- COGTA Minister Nkosazana Dlamini-Zuma has asked for leave to appeal Judge Norman Davis' ruling
- The ruling was made on 2 June in favour of the Liberty Fighters Network
- The bombshell ruling declared six of the alert Level 3 regulations invalid and unconstitutional
Minister of Cooperative Governance and Traditional Affairs Nkosazana Dlamini-Zuma has asked the Supreme Court of Appeal (SCA) for leave to appeal Judge Norman Davis' ruling.
The ruling, which ruled in favour of Liberty Fighters Network (LFN), declared six lockdown regulations irrational
She is applying for leave to appeal the ruling which declared six of the lockdown Level 3 regulations invalid, even though these regulations were not in existence when the court heard the matter.
These include the regulations pertaining to the limiting of exercise, funerals, the closure of beaches and public parks, and the declaration of the contravention of certain disaster regulations a criminal offence.
In early June, Judge Davis granted LFN's application to declare the regulations unconstitutional and therefore invalid.
Dlamini-Zuma sought leave to appeal from the high court.
On 30 June, Judge Davis granted the COGTA Minister leave to appeal, but only for the "blanket" declaration of invalidity of the regulations governing the lockdown.
He ordered that she had 10 days in which to amend six regulations, which the court found to be irrational.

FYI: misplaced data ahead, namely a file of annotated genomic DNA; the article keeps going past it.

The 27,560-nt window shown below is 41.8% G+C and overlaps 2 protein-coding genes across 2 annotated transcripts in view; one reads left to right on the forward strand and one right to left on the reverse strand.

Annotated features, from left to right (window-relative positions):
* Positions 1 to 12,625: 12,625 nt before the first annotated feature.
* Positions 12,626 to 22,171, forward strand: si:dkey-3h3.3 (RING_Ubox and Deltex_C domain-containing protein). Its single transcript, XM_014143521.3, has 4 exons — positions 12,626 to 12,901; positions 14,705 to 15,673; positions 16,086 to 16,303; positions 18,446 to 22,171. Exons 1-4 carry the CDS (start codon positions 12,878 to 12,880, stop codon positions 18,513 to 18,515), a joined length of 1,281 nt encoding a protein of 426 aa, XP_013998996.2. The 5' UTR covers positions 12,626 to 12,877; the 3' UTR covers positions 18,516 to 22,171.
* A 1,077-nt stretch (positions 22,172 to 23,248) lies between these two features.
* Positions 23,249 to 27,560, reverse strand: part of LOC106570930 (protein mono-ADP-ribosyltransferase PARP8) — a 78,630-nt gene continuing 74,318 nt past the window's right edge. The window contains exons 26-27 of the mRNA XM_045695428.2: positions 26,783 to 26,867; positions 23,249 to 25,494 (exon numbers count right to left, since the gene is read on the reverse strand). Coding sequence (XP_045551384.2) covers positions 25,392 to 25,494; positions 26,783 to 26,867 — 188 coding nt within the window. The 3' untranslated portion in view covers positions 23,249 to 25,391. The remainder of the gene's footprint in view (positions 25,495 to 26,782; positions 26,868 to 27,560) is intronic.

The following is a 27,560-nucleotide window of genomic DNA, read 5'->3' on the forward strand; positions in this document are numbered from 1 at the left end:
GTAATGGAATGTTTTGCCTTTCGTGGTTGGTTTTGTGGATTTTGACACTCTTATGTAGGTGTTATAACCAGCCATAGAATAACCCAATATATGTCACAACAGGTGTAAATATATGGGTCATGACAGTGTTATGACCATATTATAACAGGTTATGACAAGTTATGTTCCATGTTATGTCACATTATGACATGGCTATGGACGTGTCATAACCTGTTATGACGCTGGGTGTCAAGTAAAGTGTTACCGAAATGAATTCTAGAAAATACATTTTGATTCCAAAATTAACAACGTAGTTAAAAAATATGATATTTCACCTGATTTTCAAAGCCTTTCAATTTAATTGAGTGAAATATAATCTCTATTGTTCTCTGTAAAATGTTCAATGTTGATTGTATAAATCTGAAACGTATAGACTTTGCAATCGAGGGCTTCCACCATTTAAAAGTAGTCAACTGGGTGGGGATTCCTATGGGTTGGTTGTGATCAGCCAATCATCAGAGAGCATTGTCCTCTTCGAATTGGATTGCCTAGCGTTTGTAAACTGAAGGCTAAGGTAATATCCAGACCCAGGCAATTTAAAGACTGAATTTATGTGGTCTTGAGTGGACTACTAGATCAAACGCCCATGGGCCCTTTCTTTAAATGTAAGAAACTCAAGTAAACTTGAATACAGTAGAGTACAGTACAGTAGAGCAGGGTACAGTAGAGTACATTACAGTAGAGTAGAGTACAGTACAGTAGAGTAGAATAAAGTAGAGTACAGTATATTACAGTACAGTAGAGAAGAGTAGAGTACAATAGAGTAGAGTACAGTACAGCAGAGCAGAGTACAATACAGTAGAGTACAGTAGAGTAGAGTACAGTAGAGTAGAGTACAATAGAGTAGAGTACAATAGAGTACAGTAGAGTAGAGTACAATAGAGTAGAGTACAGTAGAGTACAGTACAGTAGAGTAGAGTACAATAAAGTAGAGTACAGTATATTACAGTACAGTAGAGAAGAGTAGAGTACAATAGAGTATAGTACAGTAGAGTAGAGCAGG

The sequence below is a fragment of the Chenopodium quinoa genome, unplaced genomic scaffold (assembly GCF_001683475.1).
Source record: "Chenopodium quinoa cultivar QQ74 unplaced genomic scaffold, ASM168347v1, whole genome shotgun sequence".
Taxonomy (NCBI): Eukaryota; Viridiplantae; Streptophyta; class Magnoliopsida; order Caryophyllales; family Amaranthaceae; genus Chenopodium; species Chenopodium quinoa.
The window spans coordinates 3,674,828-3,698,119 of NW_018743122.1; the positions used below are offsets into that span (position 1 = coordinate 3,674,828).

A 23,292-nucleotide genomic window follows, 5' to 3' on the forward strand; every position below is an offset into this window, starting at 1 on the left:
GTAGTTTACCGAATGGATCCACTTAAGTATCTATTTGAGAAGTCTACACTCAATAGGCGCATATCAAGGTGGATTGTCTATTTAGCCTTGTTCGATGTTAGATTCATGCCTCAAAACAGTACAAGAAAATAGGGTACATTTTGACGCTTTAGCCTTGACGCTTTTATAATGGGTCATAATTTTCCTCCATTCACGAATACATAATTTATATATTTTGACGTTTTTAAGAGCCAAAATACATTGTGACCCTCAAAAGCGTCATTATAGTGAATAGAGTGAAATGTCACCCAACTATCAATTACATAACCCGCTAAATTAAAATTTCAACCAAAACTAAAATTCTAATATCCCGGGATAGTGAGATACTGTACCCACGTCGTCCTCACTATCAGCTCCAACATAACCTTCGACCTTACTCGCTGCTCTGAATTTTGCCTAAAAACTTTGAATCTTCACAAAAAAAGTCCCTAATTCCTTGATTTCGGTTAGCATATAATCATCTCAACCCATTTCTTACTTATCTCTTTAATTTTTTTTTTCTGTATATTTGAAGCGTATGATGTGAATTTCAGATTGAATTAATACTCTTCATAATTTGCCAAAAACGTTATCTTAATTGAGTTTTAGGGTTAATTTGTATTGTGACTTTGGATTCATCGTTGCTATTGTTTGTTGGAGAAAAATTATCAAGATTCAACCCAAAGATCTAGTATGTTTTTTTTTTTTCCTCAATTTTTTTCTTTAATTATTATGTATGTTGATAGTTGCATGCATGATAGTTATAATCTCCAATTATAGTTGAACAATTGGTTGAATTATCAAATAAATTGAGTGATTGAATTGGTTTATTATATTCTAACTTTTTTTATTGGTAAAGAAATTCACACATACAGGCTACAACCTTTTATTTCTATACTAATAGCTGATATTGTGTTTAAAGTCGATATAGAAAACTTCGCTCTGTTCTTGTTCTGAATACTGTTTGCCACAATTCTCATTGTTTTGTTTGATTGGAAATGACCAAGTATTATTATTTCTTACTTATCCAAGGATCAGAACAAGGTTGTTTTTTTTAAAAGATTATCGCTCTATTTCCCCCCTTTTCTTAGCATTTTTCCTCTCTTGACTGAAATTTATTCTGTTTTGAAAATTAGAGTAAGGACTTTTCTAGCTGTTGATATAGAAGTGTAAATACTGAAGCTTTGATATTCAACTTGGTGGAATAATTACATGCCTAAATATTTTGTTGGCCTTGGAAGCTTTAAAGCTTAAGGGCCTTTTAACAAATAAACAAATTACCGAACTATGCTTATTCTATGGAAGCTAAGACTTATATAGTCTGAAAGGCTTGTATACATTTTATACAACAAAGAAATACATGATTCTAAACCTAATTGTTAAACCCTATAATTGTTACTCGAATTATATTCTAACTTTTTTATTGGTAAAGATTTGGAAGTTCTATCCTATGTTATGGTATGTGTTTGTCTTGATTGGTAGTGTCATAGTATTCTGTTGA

Dlamini-Zuma is now asking the SCA to allow her to appeal the ruling regarding the six regulations, while she indicated that she will also lodge her appeal on the blanket declaration of invalidity.
News24 reported that in her papers, Dlamini-Zuma says there is a reasonable prospect the SCA could find the high court erred, based on the following:
- The LFN failed to raise a valid constitutional attack;
- The high court strayed beyond the pleadings;
- The Level 3 regulations were not placed before the court at the time of the hearing;
- The high court's rationality assessment of the six regulations were flawed;
- The wholesale declaration of invalidity was not justified; and
- The high court's orders are unduly vague.
She said LFN's founding affidavit contained "sweeping statements" on the disaster regulations' constitutionality.
Dlamini-Zuma is also asking the SCA to deal with the matter urgently.
Meanwhile, Briefly.co.za reported that Dlamini-Zuma has defended the ban on the sale and distribution of alcohol.
On Sunday, during his address President Cyril Ramaphosa reinstated the ban on alcohol and as well as brought back the curfew.
The Minister explained that South Africa is currently losing the battle to flatten the Covid-19 curve.
Dlamini-Zuma said the ban on booze wasn't to limit individual rights but rather to contain the spread of the Covid-19 virus.
She added that this decision was supported by evidence and letters from doctors all over the country.
Enjoyed reading our story? Download BRIEFLY's news app on Google Play now and stay up-to-date with major South African news!